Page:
Paradoxically, as the share of the population that receives benefits in a given area rises, support for welfare in the area falls. A new NBER paper finds evidence for an even more intriguing and provocative hypothesis. Its authors note that those near but not at the bottom of the income distribution are often deeply ambivalent about greater redistribution.
The hypothesis for the root of this paradox being: people like to be able to see that at least someone is worse of than them. This smells a bit like one of those appealing, intuitive ideas which is only partly, if at all, grounded in fact.
A similarly appealing, intuitive but only partly, if at all, grounded in fact hypothesis is that people don’t like feeling that they are in need of (much) state assistance; that they would rather be able to support themselves; that they don’t want to be seen as scroungers. That certainly appeals to my sense of values, but it’s obvious that my values are not going to be universal.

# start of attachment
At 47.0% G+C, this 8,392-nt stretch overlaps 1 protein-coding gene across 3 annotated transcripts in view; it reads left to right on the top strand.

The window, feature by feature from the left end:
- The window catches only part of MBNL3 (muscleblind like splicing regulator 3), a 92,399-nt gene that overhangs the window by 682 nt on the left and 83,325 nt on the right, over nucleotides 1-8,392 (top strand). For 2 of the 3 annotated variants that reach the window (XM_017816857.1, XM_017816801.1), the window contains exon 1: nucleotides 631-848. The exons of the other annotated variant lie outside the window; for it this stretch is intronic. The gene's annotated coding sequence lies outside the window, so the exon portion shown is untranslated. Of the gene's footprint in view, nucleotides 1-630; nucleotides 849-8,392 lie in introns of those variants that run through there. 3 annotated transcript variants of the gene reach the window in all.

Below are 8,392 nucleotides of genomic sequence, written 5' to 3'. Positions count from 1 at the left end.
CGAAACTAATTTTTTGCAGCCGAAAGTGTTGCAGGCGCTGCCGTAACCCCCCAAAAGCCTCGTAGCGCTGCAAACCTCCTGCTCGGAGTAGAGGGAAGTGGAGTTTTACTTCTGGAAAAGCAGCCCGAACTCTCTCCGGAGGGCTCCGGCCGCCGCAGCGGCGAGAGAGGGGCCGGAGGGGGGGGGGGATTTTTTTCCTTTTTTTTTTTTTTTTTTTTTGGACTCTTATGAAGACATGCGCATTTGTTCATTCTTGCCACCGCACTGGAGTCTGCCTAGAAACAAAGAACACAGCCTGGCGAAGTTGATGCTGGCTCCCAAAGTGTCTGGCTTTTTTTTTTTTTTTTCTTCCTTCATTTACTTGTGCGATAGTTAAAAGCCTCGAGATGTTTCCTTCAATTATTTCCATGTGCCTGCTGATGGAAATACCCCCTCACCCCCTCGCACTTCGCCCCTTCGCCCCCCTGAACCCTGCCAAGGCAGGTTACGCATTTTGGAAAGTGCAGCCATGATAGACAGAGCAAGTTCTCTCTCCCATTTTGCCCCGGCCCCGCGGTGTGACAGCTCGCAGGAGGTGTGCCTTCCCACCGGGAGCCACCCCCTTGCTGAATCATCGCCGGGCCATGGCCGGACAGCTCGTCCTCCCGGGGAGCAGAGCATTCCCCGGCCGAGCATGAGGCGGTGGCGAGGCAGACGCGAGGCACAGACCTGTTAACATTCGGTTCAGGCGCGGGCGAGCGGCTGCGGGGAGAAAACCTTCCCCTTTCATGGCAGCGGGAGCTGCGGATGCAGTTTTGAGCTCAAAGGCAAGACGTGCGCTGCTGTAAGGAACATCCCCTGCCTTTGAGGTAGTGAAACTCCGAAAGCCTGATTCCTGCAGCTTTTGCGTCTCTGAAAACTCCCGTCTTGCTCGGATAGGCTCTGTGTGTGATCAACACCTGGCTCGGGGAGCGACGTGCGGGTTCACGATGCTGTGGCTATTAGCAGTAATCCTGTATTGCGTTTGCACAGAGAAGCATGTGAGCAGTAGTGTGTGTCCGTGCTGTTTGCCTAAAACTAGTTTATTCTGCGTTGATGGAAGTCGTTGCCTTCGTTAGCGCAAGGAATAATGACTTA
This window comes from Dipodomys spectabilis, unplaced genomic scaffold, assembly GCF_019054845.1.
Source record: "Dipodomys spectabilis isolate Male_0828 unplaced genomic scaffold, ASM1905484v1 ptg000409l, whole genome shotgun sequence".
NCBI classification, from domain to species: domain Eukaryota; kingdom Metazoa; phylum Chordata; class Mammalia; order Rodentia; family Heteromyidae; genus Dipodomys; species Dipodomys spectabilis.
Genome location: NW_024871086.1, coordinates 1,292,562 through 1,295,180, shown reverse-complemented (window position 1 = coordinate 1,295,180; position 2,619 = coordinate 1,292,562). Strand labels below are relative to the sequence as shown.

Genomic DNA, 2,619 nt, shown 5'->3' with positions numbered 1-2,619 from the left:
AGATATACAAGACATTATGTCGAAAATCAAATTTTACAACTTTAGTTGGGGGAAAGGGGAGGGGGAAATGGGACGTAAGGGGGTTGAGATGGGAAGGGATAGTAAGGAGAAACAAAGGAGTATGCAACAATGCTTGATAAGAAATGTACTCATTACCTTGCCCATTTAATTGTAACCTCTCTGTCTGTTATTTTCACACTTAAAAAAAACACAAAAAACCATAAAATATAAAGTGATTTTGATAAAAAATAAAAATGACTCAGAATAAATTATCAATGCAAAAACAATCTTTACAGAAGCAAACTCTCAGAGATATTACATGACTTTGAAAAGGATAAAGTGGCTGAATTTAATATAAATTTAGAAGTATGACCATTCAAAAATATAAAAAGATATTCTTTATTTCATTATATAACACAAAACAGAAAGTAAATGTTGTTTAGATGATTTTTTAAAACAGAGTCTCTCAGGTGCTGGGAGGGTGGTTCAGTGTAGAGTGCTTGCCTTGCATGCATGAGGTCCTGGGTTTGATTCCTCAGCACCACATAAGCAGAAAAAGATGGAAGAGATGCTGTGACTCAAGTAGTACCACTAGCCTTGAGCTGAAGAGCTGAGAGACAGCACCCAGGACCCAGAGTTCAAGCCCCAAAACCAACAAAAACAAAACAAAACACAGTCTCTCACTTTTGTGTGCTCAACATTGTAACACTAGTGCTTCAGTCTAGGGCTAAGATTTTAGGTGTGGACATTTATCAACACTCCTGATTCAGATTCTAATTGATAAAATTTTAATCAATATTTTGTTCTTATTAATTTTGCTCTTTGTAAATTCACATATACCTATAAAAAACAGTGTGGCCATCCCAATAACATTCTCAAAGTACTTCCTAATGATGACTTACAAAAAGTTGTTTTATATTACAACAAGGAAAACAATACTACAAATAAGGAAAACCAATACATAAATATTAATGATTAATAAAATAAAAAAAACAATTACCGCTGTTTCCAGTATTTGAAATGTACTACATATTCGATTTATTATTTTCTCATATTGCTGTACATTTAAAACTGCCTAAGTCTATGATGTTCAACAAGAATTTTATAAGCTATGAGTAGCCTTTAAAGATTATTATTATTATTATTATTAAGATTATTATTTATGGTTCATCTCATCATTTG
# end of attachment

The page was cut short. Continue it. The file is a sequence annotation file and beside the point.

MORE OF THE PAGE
My feeling is that, like most societal problems, it’s a combination of many factors and the underlying cause is likely to vary subtly person to person.